Injuries Hurt, But They Shouldn't Devastate
As in any sport, players are bound to get hurt. Hwu, an esports health expert, says the advice most players receive is misguided. Players are being overworked without enough focus on physical health, creating injuries that aren't handled properly. And, without all the information surrounding their injuries, performance issues that are a direct cause of an easily fixed injury might be mistaken as loss of ability.
"I don't think there are any injuries in esports that should ever lead to anyone retiring, ever, if it's properly managed," Hwu said. "And that's the caveat: if it's properly managed."
People wonder how often injuries show up in League of Legends play, and the answer is too much. Hwu says he treats plenty of hand, wrist, neck, shoulder, and lower back injuries, which are almost always easy to avoid. He believes it's all a result of how organizations and coaches approach loading their players.
"Are we paying attention to the schedule? How's their hand and wrist conditioning that will allow them to tolerate X amount of actions per game, per scrim block, per day, per week, per split?" Hwu asks.
It is common knowledge in the professional esports world that players work overwhelmingly difficult schedules, but it seems nobody really does anything about it. Organizations want their players to perform, and to improve means to practice, but where should the line be? How well is a player playing in their final game, of their third scrim block, after seven hours of practice? They are surely not providing high level competition for their opponents, and their opponents aren't doing the same for them. The old adage practice makes perfect is beat over the head by the League of Legends community.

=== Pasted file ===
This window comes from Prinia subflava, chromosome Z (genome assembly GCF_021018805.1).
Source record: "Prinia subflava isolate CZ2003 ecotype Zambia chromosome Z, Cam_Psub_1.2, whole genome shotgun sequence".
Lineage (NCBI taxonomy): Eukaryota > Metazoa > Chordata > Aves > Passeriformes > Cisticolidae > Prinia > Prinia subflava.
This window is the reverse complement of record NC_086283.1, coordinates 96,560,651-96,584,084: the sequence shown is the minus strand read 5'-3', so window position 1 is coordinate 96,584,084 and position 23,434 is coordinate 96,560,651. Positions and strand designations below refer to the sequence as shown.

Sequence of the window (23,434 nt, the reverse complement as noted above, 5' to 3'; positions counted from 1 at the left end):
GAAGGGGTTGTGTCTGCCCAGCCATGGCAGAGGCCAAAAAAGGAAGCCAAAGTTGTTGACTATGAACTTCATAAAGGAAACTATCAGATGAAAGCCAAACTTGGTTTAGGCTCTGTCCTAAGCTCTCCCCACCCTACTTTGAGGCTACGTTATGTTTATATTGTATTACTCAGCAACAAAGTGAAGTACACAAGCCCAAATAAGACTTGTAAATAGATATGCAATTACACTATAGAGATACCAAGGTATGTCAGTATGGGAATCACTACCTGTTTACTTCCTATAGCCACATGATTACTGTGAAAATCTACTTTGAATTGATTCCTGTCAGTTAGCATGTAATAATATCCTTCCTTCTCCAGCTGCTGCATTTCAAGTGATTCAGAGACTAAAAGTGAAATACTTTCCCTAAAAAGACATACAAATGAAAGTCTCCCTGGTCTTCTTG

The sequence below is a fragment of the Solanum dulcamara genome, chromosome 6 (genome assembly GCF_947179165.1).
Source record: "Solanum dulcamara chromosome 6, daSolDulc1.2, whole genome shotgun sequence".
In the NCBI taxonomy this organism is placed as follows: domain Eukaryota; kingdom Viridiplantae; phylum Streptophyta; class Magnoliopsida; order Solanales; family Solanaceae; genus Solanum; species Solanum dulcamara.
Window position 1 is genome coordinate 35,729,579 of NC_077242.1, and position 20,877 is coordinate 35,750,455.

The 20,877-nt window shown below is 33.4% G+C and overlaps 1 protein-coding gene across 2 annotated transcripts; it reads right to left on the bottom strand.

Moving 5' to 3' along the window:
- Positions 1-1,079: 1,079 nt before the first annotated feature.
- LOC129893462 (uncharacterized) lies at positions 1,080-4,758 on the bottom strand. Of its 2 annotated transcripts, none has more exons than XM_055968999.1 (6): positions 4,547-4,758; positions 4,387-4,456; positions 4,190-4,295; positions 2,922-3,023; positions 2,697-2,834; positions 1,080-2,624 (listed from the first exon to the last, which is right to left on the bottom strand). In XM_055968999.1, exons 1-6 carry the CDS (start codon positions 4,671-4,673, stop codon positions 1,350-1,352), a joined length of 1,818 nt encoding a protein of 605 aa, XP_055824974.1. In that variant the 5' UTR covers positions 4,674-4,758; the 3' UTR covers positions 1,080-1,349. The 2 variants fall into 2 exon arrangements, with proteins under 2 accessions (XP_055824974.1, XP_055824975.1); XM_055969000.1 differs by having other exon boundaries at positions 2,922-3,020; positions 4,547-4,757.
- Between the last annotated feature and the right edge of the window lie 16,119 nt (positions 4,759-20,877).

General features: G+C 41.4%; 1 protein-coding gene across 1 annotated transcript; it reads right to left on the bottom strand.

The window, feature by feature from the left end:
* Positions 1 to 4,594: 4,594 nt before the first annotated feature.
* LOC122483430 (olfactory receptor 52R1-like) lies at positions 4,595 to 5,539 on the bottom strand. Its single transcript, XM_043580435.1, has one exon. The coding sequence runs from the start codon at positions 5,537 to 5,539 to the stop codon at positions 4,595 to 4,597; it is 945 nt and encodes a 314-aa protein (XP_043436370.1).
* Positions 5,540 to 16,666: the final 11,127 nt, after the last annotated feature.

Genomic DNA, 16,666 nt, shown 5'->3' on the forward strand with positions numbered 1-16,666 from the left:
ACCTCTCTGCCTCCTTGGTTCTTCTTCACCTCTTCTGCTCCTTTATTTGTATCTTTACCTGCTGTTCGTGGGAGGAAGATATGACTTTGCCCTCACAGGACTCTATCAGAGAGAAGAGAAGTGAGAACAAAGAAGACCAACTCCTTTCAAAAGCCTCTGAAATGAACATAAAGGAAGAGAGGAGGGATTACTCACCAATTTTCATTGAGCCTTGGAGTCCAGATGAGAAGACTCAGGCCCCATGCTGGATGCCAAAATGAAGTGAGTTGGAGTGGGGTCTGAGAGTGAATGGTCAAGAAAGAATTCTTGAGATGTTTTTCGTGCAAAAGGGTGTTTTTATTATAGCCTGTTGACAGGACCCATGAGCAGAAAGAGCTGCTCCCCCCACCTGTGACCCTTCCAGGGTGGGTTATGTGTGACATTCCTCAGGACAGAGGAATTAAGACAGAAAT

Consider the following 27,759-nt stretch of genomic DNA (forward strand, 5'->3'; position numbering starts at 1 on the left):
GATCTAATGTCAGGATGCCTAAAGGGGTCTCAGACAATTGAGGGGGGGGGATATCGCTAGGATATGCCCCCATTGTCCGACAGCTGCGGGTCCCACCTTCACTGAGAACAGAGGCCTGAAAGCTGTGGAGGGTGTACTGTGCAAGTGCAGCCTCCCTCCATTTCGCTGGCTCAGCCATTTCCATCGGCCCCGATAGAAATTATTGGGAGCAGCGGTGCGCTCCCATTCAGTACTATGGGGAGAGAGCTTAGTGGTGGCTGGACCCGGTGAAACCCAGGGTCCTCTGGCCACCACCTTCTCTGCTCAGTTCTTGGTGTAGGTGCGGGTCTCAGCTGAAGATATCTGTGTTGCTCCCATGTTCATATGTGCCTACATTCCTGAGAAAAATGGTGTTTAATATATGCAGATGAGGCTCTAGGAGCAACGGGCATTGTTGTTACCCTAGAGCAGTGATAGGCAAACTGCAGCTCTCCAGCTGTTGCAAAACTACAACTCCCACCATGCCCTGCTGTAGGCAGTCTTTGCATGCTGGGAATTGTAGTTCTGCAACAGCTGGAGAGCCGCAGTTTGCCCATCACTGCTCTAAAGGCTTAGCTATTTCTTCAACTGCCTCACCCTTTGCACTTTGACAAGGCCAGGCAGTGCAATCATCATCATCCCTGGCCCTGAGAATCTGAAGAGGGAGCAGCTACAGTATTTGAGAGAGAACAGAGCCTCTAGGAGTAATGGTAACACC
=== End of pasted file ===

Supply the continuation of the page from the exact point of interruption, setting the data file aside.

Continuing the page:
"The more I play, the better I'll get."
That mindset needs to be thrown away because practice doesn't make perfect; perfect practice makes perfect. Find the balance between how much practice actually helps performance before it hurts it. Maybe we'll have less burnout in the community. Maybe players won't overload their tendons. Maybe their spine will be a little straighter if they focus on quality of practice instead of the quantity of it.
Hwu described that most players come to him after they've seen a doctor who prescribed them the holy trinity of rest, medication, and a brace. Maybe even they'll gift them the suggestion to lift their wrist away from the keyboard more — which Hwu says isn't even right either. Ignoring the lack of knowledge medical professionals have with gaming injuries (which is understandable though overdue for improvements), maybe the issue is that seventh and eighth hour of practice. If we can agree the extended length of the daily grind doesn't have much legitimate usefulness, why don't we step back from the computer and let our players go get some exercise, give them a stretching routine, maybe even some yoga if you're feeling crazy?